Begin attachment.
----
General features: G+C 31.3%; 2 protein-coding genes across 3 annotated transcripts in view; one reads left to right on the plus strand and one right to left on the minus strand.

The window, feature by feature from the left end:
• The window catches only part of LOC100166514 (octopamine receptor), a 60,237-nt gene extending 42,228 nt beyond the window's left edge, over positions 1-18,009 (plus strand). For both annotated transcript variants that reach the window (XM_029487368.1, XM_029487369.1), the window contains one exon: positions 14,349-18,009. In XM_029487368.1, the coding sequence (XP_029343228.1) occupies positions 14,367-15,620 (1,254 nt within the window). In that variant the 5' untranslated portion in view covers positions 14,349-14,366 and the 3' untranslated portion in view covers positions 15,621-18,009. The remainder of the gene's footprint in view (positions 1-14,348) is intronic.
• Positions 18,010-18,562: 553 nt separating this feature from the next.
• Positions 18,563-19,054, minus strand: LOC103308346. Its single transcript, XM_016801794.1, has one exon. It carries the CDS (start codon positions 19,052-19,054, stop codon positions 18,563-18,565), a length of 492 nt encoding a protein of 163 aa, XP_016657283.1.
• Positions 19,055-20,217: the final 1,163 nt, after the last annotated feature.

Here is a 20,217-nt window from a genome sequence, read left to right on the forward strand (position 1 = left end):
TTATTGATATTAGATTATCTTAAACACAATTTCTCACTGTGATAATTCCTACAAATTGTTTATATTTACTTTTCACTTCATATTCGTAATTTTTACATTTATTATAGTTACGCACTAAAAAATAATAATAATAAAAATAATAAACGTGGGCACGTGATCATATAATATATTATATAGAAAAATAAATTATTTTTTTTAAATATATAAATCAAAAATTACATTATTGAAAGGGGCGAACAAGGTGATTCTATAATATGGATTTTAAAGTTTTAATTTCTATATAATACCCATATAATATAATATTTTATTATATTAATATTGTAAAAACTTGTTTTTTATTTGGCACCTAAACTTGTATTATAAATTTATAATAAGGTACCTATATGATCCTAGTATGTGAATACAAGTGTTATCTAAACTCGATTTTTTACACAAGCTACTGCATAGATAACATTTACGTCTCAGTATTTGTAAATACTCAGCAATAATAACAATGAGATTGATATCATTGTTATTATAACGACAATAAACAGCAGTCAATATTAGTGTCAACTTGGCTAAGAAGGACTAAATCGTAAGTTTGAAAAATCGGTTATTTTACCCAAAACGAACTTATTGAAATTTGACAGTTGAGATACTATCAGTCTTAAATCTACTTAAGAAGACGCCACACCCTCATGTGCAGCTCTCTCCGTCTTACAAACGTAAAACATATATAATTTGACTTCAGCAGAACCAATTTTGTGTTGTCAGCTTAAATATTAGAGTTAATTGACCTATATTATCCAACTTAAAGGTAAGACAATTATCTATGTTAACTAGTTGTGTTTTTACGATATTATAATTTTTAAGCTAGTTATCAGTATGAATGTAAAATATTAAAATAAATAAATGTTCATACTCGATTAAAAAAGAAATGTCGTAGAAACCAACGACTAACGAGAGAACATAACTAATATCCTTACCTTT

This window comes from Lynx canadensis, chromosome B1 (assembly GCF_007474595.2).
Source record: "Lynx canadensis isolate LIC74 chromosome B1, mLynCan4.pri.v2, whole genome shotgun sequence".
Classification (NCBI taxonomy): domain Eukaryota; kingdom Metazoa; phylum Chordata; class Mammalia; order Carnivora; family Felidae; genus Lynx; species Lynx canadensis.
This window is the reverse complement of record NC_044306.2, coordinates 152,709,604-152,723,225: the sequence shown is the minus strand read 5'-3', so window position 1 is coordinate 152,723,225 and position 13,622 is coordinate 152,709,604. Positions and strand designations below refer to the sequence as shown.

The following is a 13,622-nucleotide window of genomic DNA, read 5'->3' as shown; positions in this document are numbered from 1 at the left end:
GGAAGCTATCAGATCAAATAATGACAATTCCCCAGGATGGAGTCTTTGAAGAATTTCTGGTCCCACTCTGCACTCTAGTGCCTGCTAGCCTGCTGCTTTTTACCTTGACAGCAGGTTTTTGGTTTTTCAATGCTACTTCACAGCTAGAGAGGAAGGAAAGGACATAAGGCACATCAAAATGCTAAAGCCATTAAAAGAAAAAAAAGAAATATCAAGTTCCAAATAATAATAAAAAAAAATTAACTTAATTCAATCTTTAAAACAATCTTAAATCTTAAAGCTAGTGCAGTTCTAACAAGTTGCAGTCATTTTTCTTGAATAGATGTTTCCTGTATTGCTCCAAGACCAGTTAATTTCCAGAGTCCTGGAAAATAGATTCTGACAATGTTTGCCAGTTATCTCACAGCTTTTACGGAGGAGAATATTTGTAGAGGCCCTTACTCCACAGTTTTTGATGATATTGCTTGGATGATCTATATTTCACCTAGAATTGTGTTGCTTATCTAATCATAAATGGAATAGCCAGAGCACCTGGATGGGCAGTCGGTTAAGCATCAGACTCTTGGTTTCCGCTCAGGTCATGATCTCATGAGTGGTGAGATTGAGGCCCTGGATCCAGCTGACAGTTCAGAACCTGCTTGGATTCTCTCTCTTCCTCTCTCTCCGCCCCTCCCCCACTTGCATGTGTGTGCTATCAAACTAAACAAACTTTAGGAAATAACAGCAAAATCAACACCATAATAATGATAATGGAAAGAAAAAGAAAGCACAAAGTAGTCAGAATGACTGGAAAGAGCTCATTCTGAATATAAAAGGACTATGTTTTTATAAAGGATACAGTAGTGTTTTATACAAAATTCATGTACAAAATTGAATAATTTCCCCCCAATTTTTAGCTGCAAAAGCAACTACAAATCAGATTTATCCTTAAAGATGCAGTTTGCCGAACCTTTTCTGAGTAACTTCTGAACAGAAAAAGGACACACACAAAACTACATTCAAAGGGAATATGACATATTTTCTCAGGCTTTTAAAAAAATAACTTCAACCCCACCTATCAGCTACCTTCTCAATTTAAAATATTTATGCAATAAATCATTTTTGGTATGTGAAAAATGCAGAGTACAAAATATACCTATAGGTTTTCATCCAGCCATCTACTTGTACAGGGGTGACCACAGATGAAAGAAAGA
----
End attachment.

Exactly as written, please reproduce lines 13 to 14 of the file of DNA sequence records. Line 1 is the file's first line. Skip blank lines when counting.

The following is a 13,622-nucleotide window of genomic DNA, read 5'->3' as shown; positions in this document are numbered from 1 at the left end:
GGAAGCTATCAGATCAAATAATGACAATTCCCCAGGATGGAGTCTTTGAAGAATTTCTGGTCCCACTCTGCACTCTAGTGCCTGCTAGCCTGCTGCTTTTTACCTTGACAGCAGGTTTTTGGTTTTTCAATGCTACTTCACAGCTAGAGAGGAAGGAAAGGACATAAGGCACATCAAAATGCTAAAGCCATTAAAAGAAAAAAAAGAAATATCAAGTTCCAAATAATAATAAAAAAAAATTAACTTAATTCAATCTTTAAAACAATCTTAAATCTTAAAGCTAGTGCAGTTCTAACAAGTTGCAGTCATTTTTCTTGAATAGATGTTTCCTGTATTGCTCCAAGACCAGTTAATTTCCAGAGTCCTGGAAAATAGATTCTGACAATGTTTGCCAGTTATCTCACAGCTTTTACGGAGGAGAATATTTGTAGAGGCCCTTACTCCACAGTTTTTGATGATATTGCTTGGATGATCTATATTTCACCTAGAATTGTGTTGCTTATCTAATCATAAATGGAATAGCCAGAGCACCTGGATGGGCAGTCGGTTAAGCATCAGACTCTTGGTTTCCGCTCAGGTCATGATCTCATGAGTGGTGAGATTGAGGCCCTGGATCCAGCTGACAGTTCAGAACCTGCTTGGATTCTCTCTCTTCCTCTCTCTCCGCCCCTCCCCCACTTGCATGTGTGTGCTATCAAACTAAACAAACTTTAGGAAATAACAGCAAAATCAACACCATAATAATGATAATGGAAAGAAAAAGAAAGCACAAAGTAGTCAGAATGACTGGAAAGAGCTCATTCTGAATATAAAAGGACTATGTTTTTATAAAGGATACAGTAGTGTTTTATACAAAATTCATGTACAAAATTGAATAATTTCCCCCCAATTTTTAGCTGCAAAAGCAACTACAAATCAGATTTATCCTTAAAGATGCAGTTTGCCGAACCTTTTCTGAGTAACTTCTGAACAGAAAAAGGACACACACAAAACTACATTCAAAGGGAATATGACATATTTTCTCAGGCTTTTAAAAAAATAACTTCAACCCCACCTATCAGCTACCTTCTCAATTTAAAATATTTATGCAATAAATCATTTTTGGTATGTGAAAAATGCAGAGTACAAAATATACCTATAGGTTTTCATCCAGCCATCTACTTGTACAGGGGTGACCACAGATGAAAGAAAGA